Figures 6 and 7 show the dependence of real part of dielectric permittivity () and dielectric loss () on frequency at different temperatures. From the figures, the value of both and is found to decrease with increasing frequency which is a normal dielectric behaviour followed by all dielectric materials. In the lower frequency region, decrease in the value of and is observed which is due to the dominance of space charge polarization and interface effects at lower frequencies. However, in the high frequency region, frequency independent behaviour of these parameters is observed. At very low frequencies (), dipoles are able to follow the applied field and we have the value of dielectric constant at quasistatic field . As the frequency increases, the dipoles began to lag behind the field resulting in a small increase in dielectric constant and as the characteristic frequency is reached, the value of dielectric constant drops which is the relaxation process. At very high frequencies (), the dipoles are not able to align with the applied field and hence we have . The maximum and minimum value of dielectric constant was found to be 111, 145, 128 and 11.7, 0.65, 37.4 for , , 25, and 35% in PN–PZ–()PT, respectively. The temperature dependence of dielectric constant (, the real part of dielectric permittivity) at different frequencies is shown in Figure 8. Two types of dielectric anomalies were observed, one below 350°C, which may be due to ferroelectric to antiferroelectric phase transition and another above 350°C, which may be due to antiferroelectric to paraelectric phase transition. Thus, for these three compositions, two dielectric anomalies were seen which is of relaxor type. This relaxor-like anomaly was widely reported in various materials [35] and the anomaly in the temperature range of 400–900°C in oxide materials especially for those containing titanium is related to oxygen vacancies [36]. However, in present case, the formation of two much diffused peak at two different dielectric anomalies may be suggested to be due to the formation of mixed phase. Hence, in these three compositions because of poor peak formation, we are not able to give exact Curie temperature. At a given temperature other than the anomaly regions, the dielectric constant decreases with an increase in frequency and the dependence of dielectric constant with frequency increasingly varies with temperature. With increase in temperature, the peak position of dielectric constant in the curve shifts towards higher frequency side and this indicates frequency dispersion, thereby suggesting the thermally activated nature of dielectric relaxation. Further, all the plots show broad maxima, that is, diffuse phase transitions. In solid solutions, this broadening of peak or diffuse phase transition is a common feature due to the presence of more than one cation in the sublattice which produces some kind of heterogeneity. The poly-dispersive nature of dielectric relaxation can be analysed quantitatively through complex Argand plane plots of imaginary part of dielectric constant () versus real part of dielectric constant () commonly called Cole-Cole plots. For a pure nondispersive Debye process, the plot is a perfect semicircle with its center located on the real axis. However, for poly-dispersive relaxation, the plot is a distorted semicircle with end points on the real axis and whose center lies below the real axis. Mathematically, the Cole-Cole plot obeys the following empirical relation [37]: Here, “” is the high frequency limit of the permittivity, “” is the static dielectric constant, “” is the dielectric strength, “” is the angular frequency, “” is the mean relaxation time, and the parameter “” represents the distribution of relaxation time and can be determined from the angle subtended by the radius of Cole-Cole plot with the real axis passing through the origin of the imaginary axis. At “” and “”, there will be no dielectric loss and maximum loss occurs at the midpoint between the two dielectric values. Figures 9(a)9(c) depict the Cole-Cole plot representations at = 200°C for all the three compositions. At low temperatures, that is, less than 200°C, the Cole-Cole plot resembles almost straight lines (not shown here) with large slopes, suggesting the insulating behaviour at low temperatures. However, with increasing temperature, the slopes of these curves decrease and they bend towards the real axis forming semicircles suggesting an increase in conductivity of the material with temperature. The formation of two semicircular arcs in the Cole-Cole plot can be explained on the basis of two parallel RC elements connected in series, one associated with grain (higher frequency range) and the other with grain boundary (lower frequency range) as the relaxation time for the grain boundary is much larger than that of the bulk crystal, thereby indicating negative temperature coefficient of resistance (NCTR) behaviour of PNZT like that of a semiconducting material [38]. As “” is directly related to capacitance, that is, , where “” is area in mm2 and “” is thickness of sample in mm, the capacitances (associated with grain) and (associated with grain boundary) have been calculated from the low frequency intercept of the semicircles on the real -axis. As relaxation time, and , the resistances and were obtained from the maximum condition of the semicircles, that is, , where “” is the frequency at the maximum of semicircle. The values of , , , and obtained from the Cole-Cole plot are given in Table 2. As seen from table, bulk resistance decreases with increase in grain size. Also, “” lies below the real axis and its value was found to be 0.42, 0.37, and 0.16 radians for the three compositions, thereby confirming the non-Debye type relaxation in PNZT.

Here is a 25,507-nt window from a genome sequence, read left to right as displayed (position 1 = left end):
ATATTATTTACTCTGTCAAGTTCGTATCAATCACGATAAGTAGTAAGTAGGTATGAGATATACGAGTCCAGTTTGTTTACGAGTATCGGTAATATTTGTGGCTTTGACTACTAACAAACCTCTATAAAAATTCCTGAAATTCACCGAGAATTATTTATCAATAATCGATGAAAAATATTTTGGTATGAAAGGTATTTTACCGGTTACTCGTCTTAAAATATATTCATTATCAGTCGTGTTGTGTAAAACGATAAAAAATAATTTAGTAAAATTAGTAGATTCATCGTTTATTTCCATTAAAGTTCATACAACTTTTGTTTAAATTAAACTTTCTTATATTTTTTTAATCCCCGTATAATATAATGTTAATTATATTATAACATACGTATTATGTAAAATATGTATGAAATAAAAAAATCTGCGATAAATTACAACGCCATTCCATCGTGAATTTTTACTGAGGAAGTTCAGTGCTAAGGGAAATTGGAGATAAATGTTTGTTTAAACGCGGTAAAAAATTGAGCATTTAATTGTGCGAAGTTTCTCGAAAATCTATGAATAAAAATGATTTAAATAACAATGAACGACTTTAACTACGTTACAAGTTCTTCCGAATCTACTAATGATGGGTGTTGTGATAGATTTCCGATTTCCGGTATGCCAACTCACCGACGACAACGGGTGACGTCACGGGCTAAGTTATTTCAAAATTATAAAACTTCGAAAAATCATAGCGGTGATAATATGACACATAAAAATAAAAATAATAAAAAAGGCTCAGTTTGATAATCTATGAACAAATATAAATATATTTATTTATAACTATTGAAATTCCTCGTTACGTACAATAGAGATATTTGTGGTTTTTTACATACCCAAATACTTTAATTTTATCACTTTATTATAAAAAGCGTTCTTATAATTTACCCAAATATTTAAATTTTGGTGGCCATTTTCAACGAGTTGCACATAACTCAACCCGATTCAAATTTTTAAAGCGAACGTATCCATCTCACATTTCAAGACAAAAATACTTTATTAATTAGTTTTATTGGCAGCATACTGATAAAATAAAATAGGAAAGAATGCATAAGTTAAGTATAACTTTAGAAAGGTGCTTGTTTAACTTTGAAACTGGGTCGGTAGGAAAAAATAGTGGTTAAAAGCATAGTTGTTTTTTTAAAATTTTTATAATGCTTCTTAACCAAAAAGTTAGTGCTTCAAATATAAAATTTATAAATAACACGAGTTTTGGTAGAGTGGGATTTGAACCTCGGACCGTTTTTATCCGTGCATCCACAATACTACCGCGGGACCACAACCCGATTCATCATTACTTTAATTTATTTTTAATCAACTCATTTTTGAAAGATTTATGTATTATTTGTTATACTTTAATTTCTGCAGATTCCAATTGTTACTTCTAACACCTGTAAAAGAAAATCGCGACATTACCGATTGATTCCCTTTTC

Table 2: Values of grain resistance (), grain capacitance (), grain boundary resistance (), and grain boundary capacitance () obtained from Cole-Cole plot for PNZT system.